How to Use a Center Channel Extractor VST Plugin to Isolate or Remove Vocals
A center channel extractor is a type of stereo imagery effect that can keep or remove frequencies that are common to both the left and right channels of a stereo audio signal. This can be useful for isolating or removing vocals, bass, or lead instruments that are often recorded in the center of the stereo field.
There are different center channel extractor VST plugins available for download, but they all work on a similar principle: they use phase, amplitude, and frequency discrimination to identify and separate the center channel material from the mix. In this article, we will show you how to use one of them: the Center Channel Extractor effect in Adobe Audition.
Step 1: Load the Center Channel Extractor effect
To use the Center Channel Extractor effect in Adobe Audition, you need to load it as an insert effect on the audio track or clip that you want to process. You can find it under Effects > Stereo Imagery > Center Channel Extractor.
The Center Channel Extractor effect has two main tabs: Extraction and Discrimination. In the Extraction tab, you can choose what to extract or remove from the center channel. You can select one of the predefined options: Center, Left, Right, or Surround, or you can select Custom and specify the precise phase degree, pan percentage, and delay time for the audio you want to extract or remove.
For example, if you want to isolate the vocals from a song, you can select Center as the option to extract. If you want to remove the vocals from a song, you can select Center as the option to remove.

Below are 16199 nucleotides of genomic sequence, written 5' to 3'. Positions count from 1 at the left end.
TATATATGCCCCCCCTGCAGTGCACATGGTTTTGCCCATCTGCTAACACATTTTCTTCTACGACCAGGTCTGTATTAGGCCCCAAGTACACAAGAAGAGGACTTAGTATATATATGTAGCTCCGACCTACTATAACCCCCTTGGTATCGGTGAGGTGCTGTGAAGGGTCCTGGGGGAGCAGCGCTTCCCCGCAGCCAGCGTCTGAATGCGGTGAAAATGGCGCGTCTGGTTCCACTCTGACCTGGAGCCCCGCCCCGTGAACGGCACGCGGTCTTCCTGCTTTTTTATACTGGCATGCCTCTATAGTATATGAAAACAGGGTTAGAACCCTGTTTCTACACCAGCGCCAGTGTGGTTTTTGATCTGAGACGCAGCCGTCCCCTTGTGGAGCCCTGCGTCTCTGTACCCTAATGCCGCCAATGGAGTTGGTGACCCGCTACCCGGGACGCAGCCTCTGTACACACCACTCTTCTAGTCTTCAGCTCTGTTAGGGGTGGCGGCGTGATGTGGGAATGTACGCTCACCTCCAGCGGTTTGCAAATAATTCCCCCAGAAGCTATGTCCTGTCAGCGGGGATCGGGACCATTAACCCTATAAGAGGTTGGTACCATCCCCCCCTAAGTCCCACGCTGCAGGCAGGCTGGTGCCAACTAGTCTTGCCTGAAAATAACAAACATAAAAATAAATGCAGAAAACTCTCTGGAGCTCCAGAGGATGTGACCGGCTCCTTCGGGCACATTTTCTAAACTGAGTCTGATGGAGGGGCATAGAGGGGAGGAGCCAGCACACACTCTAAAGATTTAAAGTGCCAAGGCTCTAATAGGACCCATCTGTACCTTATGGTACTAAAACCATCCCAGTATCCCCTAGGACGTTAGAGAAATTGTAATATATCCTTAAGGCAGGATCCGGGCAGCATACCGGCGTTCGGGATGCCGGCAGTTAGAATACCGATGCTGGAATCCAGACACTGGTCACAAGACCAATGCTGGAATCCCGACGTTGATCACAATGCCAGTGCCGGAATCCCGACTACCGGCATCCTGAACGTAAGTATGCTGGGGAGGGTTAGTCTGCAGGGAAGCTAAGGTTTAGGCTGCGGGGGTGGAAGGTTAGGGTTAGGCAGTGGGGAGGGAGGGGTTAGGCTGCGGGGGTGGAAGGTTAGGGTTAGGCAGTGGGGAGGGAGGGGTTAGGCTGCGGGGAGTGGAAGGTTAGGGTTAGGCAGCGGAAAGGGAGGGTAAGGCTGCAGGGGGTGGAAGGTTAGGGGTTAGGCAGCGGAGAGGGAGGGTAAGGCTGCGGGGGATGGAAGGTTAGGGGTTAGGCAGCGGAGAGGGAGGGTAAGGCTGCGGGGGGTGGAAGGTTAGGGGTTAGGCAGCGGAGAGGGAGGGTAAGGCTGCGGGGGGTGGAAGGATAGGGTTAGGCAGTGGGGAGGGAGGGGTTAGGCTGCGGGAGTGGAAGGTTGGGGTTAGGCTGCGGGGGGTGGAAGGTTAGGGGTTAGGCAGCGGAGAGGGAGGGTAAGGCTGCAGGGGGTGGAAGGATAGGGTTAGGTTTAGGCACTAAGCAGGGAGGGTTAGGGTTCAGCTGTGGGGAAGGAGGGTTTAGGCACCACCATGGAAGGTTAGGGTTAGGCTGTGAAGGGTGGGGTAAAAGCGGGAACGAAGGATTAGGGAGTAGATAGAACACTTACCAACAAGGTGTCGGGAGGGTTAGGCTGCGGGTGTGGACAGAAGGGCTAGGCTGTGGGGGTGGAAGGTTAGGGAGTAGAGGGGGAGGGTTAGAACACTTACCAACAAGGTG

Step 3: Adjust the frequency range
In the Extraction tab, you can also adjust the frequency range that you want to extract or remove. You can choose one of the predefined ranges: Male Voice, Female Voice, Bass, or Full Spectrum, or you can choose Custom and define your own frequency range.
For example, if you want to isolate or remove only the vocals from a song, you can choose Male Voice or Female Voice as the frequency range. If you want to isolate or remove everything from the center channel, you can choose Full Spectrum as the frequency range.
Step 4: Fine-tune the discrimination settings
In the Discrimination tab, you can fine-tune the settings that help identify and separate the center channel material from the mix. These settings include Crossover Bleed, Phase Discrimination, Amplitude Discrimination, Amplitude Bandwidth, and Spectral Decay Rate. You can adjust these settings by moving the sliders or entering values manually.
The optimal settings may vary depending on the source audio and your desired result. In general, higher values for Crossover Bleed and Phase Discrimination work better for extracting the center channel, while lower values work better for removing it. Lower values for Amplitude Discrimination and Amplitude Bandwidth cut more material from the mix, but may also cut out vocals. Higher values make the extraction depend more on the phase of the material and less on the channel amplitude. The Spectral Decay Rate can be used to smooth out background distortions.
Step 5: Adjust the center and side channel levels
In both tabs, you can also adjust the center and side channel levels by moving the sliders up or down. These sliders specify how much of the selected signal you want to extract or remove. For example, if you want to isolate only the vocals from a song, you can move the center slider up and the side slider down. If you want to remove only the vocals from a song, you can move the center slider down and the side slider up.
Step 6: Preview and apply
To preview how your audio sounds with the Center Channel Extractor effect applied, you can click on the Play button at the bottom of the effect window. You can also use the Bypass button to toggle between the original and processed audio. If you are satisfied with your settings, you can click on Apply to apply them to your audio track or clip.